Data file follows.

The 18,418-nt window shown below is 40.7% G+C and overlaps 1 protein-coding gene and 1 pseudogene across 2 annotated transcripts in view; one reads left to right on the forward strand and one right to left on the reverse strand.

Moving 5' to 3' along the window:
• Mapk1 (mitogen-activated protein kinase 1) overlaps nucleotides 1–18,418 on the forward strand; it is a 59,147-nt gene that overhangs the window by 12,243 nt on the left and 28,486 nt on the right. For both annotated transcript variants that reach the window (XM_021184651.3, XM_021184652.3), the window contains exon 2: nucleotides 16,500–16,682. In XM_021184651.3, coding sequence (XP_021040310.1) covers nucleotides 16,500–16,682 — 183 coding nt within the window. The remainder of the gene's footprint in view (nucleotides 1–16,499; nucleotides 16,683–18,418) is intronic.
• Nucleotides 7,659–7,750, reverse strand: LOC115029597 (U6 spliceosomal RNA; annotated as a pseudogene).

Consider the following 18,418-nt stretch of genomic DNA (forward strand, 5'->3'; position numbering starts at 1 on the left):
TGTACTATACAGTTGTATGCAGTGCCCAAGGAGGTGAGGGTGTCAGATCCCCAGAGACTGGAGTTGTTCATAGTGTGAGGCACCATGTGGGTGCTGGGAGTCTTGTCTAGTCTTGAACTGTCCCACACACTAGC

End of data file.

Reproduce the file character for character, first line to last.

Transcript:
The 18,418-nt window shown below is 40.7% G+C and overlaps 1 protein-coding gene and 1 pseudogene across 2 annotated transcripts in view; one reads left to right on the forward strand and one right to left on the reverse strand.

Moving 5' to 3' along the window:
• Mapk1 (mitogen-activated protein kinase 1) overlaps nucleotides 1–18,418 on the forward strand; it is a 59,147-nt gene that overhangs the window by 12,243 nt on the left and 28,486 nt on the right. For both annotated transcript variants that reach the window (XM_021184651.3, XM_021184652.3), the window contains exon 2: nucleotides 16,500–16,682. In XM_021184651.3, coding sequence (XP_021040310.1) covers nucleotides 16,500–16,682 — 183 coding nt within the window. The remainder of the gene's footprint in view (nucleotides 1–16,499; nucleotides 16,683–18,418) is intronic.
• Nucleotides 7,659–7,750, reverse strand: LOC115029597 (U6 spliceosomal RNA; annotated as a pseudogene).

Consider the following 18,418-nt stretch of genomic DNA (forward strand, 5'->3'; position numbering starts at 1 on the left):
TGTACTATACAGTTGTATGCAGTGCCCAAGGAGGTGAGGGTGTCAGATCCCCAGAGACTGGAGTTGTTCATAGTGTGAGGCACCATGTGGGTGCTGGGAGTCTTGTCTAGTCTTGAACTGTCCCACACACTAGC